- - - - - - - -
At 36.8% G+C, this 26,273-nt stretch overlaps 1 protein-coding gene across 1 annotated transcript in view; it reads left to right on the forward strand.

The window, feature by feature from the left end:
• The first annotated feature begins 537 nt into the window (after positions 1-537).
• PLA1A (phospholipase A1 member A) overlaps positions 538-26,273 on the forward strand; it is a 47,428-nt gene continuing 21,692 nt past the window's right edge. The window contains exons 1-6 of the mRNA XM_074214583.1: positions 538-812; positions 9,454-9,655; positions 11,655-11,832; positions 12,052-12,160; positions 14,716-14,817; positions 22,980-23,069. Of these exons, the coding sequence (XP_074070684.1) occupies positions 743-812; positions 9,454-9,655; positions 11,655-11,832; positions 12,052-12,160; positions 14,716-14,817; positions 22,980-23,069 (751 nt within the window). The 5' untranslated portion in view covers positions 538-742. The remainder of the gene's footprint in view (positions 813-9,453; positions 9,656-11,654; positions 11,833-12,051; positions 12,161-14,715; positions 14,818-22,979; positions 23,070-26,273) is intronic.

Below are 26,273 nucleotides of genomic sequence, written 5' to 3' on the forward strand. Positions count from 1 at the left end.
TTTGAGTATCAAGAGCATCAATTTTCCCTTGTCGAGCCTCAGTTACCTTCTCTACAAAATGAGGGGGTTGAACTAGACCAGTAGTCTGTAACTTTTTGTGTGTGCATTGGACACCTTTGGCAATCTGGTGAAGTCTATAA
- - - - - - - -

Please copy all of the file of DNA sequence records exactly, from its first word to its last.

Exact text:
At 36.8% G+C, this 26,273-nt stretch overlaps 1 protein-coding gene across 1 annotated transcript in view; it reads left to right on the forward strand.

The window, feature by feature from the left end:
• The first annotated feature begins 537 nt into the window (after positions 1-537).
• PLA1A (phospholipase A1 member A) overlaps positions 538-26,273 on the forward strand; it is a 47,428-nt gene continuing 21,692 nt past the window's right edge. The window contains exons 1-6 of the mRNA XM_074214583.1: positions 538-812; positions 9,454-9,655; positions 11,655-11,832; positions 12,052-12,160; positions 14,716-14,817; positions 22,980-23,069. Of these exons, the coding sequence (XP_074070684.1) occupies positions 743-812; positions 9,454-9,655; positions 11,655-11,832; positions 12,052-12,160; positions 14,716-14,817; positions 22,980-23,069 (751 nt within the window). The 5' untranslated portion in view covers positions 538-742. The remainder of the gene's footprint in view (positions 813-9,453; positions 9,656-11,654; positions 11,833-12,051; positions 12,161-14,715; positions 14,818-22,979; positions 23,070-26,273) is intronic.

Below are 26,273 nucleotides of genomic sequence, written 5' to 3' on the forward strand. Positions count from 1 at the left end.
TTTGAGTATCAAGAGCATCAATTTTCCCTTGTCGAGCCTCAGTTACCTTCTCTACAAAATGAGGGGGTTGAACTAGACCAGTAGTCTGTAACTTTTTGTGTGTGCATTGGACACCTTTGGCAATCTGGTGAAGTCTATAA